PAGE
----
Tag Archives: Australian Constitution

Noel Pearson is wrong

Noel Pearson is one of the more reasonable ‘indigenous’ people promoting ‘an Indigenous voice in the Australian Constitution’. In article in today’s Australian, Noel Pearson’s lesson is that all Australians can be one as an opportunity to unite the nation, he is reported as long believing:

‘Australia has three stories: Indigenous foundations; British institutions; and multicultural migra­tion. On Friday, he told an assembly of Indigenous and non-Indigenous students – including migrants – that the referendum Australia was heading towards was a chance to reconcile them all.’

But Pearson is wrong on both accounts. A division along racial lines won’t unite anyone. I will defend that claim at another time. Here I am concerned with what he calls ‘three stories’, but more accurately are three divisions or classes of Australian society, the indigenous class implicitly the superior class. It is the alleged foundations that he gets pitifully wrong.

The idea of a nation is not that of a mass of land. A nation is a coherence of traditions, customs, law, manners, and a system of justice, developed over time. Edmund Burke called it a ‘moral incorporation’ . The physical environment of the moral incorporation influences a nation’s growth in a secondary sense.

When Captain Arthur Phillip drove the British flag into the earth of Sydney Cove on 26 January 1788 and later read the public commission to the assembly of First Fleeters on 7 February, he signalled the foundation of a new nation with its cultural and political lines going back to the British Isles. This was the foundation of the nation which officially became known as Australia several decades later.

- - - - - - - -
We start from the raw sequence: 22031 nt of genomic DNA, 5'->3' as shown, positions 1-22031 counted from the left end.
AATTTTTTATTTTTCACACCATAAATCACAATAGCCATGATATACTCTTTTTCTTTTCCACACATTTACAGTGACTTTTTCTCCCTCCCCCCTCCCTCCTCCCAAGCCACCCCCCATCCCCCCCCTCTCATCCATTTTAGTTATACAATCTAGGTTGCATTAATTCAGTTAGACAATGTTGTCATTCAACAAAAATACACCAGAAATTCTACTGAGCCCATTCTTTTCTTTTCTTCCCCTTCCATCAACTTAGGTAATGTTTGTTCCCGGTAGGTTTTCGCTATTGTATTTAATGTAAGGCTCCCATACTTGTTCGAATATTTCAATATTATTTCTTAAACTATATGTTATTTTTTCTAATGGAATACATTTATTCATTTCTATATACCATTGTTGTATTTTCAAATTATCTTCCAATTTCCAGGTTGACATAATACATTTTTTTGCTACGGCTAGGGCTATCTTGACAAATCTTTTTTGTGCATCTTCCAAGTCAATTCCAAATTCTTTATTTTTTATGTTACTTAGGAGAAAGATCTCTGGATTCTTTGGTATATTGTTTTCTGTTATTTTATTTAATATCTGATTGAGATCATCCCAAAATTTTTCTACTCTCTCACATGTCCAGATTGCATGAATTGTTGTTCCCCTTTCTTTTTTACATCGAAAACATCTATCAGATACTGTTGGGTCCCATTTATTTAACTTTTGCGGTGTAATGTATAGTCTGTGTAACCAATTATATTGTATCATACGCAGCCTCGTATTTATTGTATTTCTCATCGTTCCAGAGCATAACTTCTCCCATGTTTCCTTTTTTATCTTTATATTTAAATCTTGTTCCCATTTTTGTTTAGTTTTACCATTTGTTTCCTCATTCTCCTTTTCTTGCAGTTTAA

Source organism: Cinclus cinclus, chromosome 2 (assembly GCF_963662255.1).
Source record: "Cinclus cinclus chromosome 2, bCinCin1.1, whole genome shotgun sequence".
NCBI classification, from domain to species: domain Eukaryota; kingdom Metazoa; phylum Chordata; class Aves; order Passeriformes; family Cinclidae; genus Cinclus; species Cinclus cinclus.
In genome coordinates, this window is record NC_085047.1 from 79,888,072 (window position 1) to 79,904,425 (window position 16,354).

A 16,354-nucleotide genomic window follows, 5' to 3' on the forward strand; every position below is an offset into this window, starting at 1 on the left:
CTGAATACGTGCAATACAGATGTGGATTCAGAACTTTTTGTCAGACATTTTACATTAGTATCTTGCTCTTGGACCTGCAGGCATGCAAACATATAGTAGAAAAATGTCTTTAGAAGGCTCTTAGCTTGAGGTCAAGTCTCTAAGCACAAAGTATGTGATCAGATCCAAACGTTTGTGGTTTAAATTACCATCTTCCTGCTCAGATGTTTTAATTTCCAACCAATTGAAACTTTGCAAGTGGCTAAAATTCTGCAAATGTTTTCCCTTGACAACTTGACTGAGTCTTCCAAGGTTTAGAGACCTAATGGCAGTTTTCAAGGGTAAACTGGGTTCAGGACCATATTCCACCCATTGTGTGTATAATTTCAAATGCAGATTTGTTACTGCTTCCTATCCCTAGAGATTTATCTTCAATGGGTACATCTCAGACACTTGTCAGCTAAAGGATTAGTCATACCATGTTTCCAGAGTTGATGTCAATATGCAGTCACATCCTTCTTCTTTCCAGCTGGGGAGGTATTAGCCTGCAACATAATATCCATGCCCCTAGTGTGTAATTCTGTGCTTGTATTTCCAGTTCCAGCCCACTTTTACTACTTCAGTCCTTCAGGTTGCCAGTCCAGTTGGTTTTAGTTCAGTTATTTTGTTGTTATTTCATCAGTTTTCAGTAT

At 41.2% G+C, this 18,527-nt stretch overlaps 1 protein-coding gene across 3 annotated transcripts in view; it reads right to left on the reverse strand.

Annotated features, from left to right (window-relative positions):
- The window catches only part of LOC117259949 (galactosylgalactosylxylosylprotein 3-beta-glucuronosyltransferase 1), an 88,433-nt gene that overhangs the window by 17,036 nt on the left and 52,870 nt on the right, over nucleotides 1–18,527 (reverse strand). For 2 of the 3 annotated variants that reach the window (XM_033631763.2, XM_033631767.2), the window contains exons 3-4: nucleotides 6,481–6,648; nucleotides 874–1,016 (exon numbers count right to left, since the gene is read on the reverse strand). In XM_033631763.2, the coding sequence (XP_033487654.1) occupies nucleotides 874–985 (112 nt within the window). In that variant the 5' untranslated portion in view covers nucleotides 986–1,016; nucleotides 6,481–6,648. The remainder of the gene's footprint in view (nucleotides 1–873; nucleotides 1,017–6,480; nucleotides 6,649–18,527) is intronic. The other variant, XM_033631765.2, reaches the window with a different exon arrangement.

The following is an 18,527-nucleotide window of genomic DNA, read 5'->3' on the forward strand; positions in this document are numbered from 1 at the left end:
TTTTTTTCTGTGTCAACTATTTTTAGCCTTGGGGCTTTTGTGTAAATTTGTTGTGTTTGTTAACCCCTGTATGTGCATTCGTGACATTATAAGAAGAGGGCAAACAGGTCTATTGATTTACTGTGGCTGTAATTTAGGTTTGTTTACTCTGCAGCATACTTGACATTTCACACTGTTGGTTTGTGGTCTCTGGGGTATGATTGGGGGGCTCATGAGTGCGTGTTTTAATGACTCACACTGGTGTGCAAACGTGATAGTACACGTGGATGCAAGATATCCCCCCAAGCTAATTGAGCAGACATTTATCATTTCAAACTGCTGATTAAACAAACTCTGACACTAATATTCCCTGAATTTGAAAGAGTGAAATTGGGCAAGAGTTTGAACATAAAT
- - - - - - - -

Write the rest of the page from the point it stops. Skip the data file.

The many local tribes had absolutely no input into Australia’s foundations, let alone those dispersed around the vast continent. Some of these would not see a European until decades later. As I wrote in my book Prison Hulk to Redemption:

‘It is misleading and false to talk about the Aboriginals before European settlement as “Australians.” Indeed, the word “Aboriginal” is a post-settlement term to refer to a group of several hundred distinct tribes with different languages … This is the hard reality, whether one likes it or not. It would make more sense to adopt a collective noun like “Aboriginalia” to refer to the collection of tribes before settlement. After settlement, everything changed—in the same manner it had done throughout history when peoples were on the move. The peoples of Aboriginalia would, in time, become integral members of the new nation Australia and make their own unique contribution. Aboriginalia would drift into the mists of history.’  

All the present talk about First Nations, land rights, justice, civil rights and so on, presupposes the nation of Australia as I have described it.